Sheran Boddie, a New Jersey native, recently received her dentures from the dental care team at Henry J. Austin Health Center (HJAHC) and can be seen everywhere, smiling from ear to ear. Since the emergence of the COVID-19 pandemic two years ago, she has been a gratified patient at HJAHC. Sheran, 71, is also a mother, sister, poet, and above all, a resilient survivor.
“My mother said I weighed four pounds and three ounces. And they didn’t have everything they have now for survival. Yeah, so I have survived ever since,” she explains.
Sheran was diagnosed with lupus and has been in remission for 30 years. She suffered a stroke, palsy of the eye, and was in a coma for ten days. Some years later, she was diagnosed with stage four colon cancer, spreading to all her organs below the navel. This required her to have emergency drainage of two liters of bodily fluids, removal of one ovary, and a prescription for approximately twenty pharmaceutical drugs. She received neither health care nor childcare support from her late ex-husband, and back then, few health facilities in Mercer County were able to help her.
To this day, Sheran describes her life as a J.O.B.: the J stands for Journey, the O for Opportunity, and the B for Blessing.
Two years ago, she came to another major predicament. Her Medicare did not provide a dental plan, and Sheran was scared to go anywhere in Trenton and stand in lines outside. She heard of people waking up at six o’clock in the morning, only for a couple of people to be seen by the doctor.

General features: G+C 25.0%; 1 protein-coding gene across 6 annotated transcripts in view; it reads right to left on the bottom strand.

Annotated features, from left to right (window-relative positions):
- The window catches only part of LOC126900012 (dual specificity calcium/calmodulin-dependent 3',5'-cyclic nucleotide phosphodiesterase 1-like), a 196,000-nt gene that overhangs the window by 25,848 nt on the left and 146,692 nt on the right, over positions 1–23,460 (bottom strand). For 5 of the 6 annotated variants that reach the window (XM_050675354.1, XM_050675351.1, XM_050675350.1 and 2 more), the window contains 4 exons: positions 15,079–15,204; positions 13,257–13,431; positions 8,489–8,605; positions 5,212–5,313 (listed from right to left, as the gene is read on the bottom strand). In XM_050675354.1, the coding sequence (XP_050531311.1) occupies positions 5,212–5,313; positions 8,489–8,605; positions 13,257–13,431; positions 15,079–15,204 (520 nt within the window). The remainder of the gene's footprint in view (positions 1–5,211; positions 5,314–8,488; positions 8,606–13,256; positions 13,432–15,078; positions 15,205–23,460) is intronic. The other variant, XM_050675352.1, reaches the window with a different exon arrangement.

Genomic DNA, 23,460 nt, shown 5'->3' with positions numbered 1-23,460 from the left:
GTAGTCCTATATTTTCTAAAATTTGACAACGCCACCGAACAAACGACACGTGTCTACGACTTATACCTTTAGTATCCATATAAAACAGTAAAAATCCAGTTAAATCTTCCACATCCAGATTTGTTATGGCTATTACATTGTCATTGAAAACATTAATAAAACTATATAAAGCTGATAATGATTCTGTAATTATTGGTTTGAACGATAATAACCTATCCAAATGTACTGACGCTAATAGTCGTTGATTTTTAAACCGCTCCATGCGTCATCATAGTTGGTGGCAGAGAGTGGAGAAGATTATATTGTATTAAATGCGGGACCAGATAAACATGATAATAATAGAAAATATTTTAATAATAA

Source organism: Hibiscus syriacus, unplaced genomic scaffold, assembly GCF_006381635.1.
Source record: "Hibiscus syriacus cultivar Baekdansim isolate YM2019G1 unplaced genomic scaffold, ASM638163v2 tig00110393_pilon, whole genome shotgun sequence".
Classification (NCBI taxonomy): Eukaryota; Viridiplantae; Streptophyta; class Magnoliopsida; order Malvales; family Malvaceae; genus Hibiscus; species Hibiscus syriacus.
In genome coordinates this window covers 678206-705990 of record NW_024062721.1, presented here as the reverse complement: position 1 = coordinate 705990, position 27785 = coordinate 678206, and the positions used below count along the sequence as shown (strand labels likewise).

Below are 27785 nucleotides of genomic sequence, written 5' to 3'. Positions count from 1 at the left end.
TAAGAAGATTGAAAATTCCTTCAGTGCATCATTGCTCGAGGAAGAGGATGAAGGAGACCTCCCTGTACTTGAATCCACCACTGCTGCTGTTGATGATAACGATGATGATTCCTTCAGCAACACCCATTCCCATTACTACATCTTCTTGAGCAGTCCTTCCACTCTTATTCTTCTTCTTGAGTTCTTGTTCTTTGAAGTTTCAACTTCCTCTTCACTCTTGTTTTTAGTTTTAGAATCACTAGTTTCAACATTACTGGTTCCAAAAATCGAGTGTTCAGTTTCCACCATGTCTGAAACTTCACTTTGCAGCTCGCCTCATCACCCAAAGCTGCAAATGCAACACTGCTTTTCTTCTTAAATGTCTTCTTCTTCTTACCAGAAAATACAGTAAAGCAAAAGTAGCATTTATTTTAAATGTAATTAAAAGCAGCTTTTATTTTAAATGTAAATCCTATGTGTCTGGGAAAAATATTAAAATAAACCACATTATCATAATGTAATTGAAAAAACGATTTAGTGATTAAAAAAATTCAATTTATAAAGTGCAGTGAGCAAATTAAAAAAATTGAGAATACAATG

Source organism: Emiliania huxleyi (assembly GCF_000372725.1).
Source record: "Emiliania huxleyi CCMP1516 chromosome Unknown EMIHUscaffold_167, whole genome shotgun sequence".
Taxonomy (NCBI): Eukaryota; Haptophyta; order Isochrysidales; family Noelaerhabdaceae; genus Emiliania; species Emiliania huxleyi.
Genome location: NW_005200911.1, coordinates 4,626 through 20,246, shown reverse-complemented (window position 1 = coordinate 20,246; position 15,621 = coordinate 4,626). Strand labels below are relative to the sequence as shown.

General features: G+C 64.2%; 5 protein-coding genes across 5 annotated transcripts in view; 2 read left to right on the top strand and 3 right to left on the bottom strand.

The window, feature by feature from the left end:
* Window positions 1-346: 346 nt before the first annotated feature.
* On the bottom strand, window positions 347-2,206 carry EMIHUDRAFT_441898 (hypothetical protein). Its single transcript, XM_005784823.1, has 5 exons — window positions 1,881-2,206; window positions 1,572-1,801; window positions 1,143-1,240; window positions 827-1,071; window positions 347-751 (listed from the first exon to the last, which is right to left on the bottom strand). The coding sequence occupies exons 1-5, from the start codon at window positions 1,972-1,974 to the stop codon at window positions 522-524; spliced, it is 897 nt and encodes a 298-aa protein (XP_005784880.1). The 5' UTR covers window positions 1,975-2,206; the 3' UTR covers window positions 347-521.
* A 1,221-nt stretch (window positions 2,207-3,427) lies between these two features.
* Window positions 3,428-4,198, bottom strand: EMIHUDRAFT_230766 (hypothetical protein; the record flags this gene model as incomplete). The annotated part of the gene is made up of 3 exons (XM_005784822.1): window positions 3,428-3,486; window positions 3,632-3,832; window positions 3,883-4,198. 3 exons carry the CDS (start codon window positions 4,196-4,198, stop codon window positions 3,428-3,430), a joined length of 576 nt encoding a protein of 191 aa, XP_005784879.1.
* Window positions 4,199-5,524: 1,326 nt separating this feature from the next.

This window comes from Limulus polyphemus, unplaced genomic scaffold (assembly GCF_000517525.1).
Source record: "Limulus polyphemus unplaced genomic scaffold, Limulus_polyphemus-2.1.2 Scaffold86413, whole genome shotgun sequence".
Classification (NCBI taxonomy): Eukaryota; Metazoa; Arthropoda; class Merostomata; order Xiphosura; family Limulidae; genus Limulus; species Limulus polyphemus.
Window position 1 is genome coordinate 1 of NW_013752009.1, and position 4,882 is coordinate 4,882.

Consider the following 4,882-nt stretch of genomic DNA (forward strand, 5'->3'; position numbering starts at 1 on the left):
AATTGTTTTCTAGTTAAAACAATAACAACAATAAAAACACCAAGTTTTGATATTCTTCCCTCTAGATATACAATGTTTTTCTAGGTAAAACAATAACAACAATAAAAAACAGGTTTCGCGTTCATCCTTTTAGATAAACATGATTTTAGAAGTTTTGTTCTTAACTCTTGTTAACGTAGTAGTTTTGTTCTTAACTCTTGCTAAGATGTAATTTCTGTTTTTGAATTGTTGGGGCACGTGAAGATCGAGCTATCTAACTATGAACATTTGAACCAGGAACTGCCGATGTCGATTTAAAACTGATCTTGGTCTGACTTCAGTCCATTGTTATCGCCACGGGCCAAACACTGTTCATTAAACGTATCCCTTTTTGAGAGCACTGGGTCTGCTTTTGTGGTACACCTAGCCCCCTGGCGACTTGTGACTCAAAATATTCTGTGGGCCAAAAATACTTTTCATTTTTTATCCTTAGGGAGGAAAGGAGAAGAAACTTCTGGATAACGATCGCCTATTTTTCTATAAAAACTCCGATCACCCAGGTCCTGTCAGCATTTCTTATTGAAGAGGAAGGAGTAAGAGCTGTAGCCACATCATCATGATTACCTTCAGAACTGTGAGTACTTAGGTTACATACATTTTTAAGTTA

“I had a toothache. What am I going to do? I had gone up to the University of Rutgers Dental School, but they could not take me. And I was like, No, I can’t come back here anymore. I don’t know where I’m going to go. I can’t afford it. I don’t know what to do. You know, it was an eye-opener. I came into contact with a nurse who told me about Henry. J. She said you could park in the back. I would have easy access with my handicap card. You don’t have to park on the street. And that’s what happened. And everybody’s so nice. Oh, my goodness. Jennifer. Dr. Moten. All the nurses. Linda, the receptionist. Everyone.”
HJAHC believes Sheran, and every patient, are best served with integrity and respect, which fosters healthy therapeutic relationships that promote healing. Additionally, patients are met with compassion in responding with kindness and sensitivity to the vulnerability and suffering of others who may be experiencing frightening changes in their lives, with the threat of losing their autonomy, dignity, control over their bodies, and the direction of their future lives.
Sheran has never stopped living. She is a passionate poet. At all times, she carries around a notebook in her purse full of either new pieces or pieces that she has practiced for decades. She talks about her life, family, and home in her poetry. Sheran has performed all over, including venues in Atlanta. This summer, she will appear in a senior art show at the Mercer County College conference center.
To anyone thinking of going HJAHC family to receive care, Sheran exclaimed, “Oh, just go. They see me; they know me. They know my history. You know, I’m just blessed. blessed to be here, really. I’m so serious, blessed to be here.”